Opinion: Bugged phone calls and big betting

Photo: Photo by Martin Hunter/Getty Images
Photo: Photo by Martin Hunter/Getty Images
Another step in the long running saga of a police undercover operation which led to an investigation into the harness racing industry has come and gone.

As we reveal, phone conversations between one of Canterbury’s leading harness trainers Nigel McGrath and a high profile Canterbury businessman are now public.

The businessman is associated with McGrath’s stable and the conversations bugged by police effectively revolve around two horses trained by McGrath in a race at Addington Raceway in March 2018.

One of the horses, Star Commander, was driven by McGrath.

The allegation was McGrath did not give Star Commander every chance to win the race, driving in a manner which would benefit his other horse Sheriff.

In the phone conversations, the businessman, a big punter, is told he doesn’t have to worry about Star Commander. That was taken as a clear steer by the police and the Racing Integrity Unit – the racing industry’s investigative body – which horse the businessman should bet on.

And that is not allowed.

Betting records showed the businessman wagered $27,000 on Sheriff, which won, for a return of $37,000.

The businessman, who appears in the district court next month on criminal charges relating to the police investigation, has interim name suppression.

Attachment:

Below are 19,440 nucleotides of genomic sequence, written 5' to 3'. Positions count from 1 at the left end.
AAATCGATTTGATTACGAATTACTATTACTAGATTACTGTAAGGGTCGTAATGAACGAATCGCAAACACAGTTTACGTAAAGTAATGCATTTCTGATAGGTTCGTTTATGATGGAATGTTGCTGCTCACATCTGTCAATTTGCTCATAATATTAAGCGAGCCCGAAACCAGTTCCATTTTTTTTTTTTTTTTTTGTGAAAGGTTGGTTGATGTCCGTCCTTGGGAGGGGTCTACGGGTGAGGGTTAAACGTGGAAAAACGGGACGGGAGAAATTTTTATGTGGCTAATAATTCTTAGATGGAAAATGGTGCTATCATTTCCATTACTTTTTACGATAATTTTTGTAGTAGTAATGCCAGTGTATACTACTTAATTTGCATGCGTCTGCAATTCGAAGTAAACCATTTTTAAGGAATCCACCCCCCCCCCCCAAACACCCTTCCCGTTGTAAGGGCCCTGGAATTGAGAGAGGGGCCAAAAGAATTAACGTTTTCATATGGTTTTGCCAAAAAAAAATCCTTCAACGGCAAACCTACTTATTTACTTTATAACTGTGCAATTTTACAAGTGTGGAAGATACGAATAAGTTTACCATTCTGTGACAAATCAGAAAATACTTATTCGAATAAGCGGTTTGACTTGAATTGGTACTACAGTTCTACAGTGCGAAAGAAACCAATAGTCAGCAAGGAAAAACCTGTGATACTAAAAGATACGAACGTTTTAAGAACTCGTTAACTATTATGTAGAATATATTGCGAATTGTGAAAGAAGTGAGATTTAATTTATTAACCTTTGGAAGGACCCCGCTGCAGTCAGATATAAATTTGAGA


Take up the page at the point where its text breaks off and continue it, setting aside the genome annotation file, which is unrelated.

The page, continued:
A criminal charge against McGrath of race fixing relating to the race was dropped. During behind-the-scenes discussions with the prosecution and McGrath’s lawyer, it was agreed the recordings could be used in evidence in the subsequent prosecution by the RIU in a racing industry Judicial Control Authority hearing.

That became a grey area later when McGrath’s lawyer tried unsuccessfully to bury the recordings at the hearing.

McGrath pleaded guilty on the second day of the JCA hearing to one of two charges preferred against him. The more serious charge was then dropped by the RIU and McGrath was banned from driving for six months.

McGrath would later tell his owners in a letter the ban was of no consequence because he hadn’t driven for nearly a year.

Former High Court judge Warwick Gendall who chaired the hearing was highly critical of McGrath.

In his summing up he said the industry was being put on notice that it needed to clean its act up.

But think about this: A number of well known drivers gave written evidence for McGrath saying in their expert opinions, they could see nothing wrong with McGrath’s drive on Star Commander, the charge he would later plead guilty to.

So will Gendall’s comments have any impact at all?




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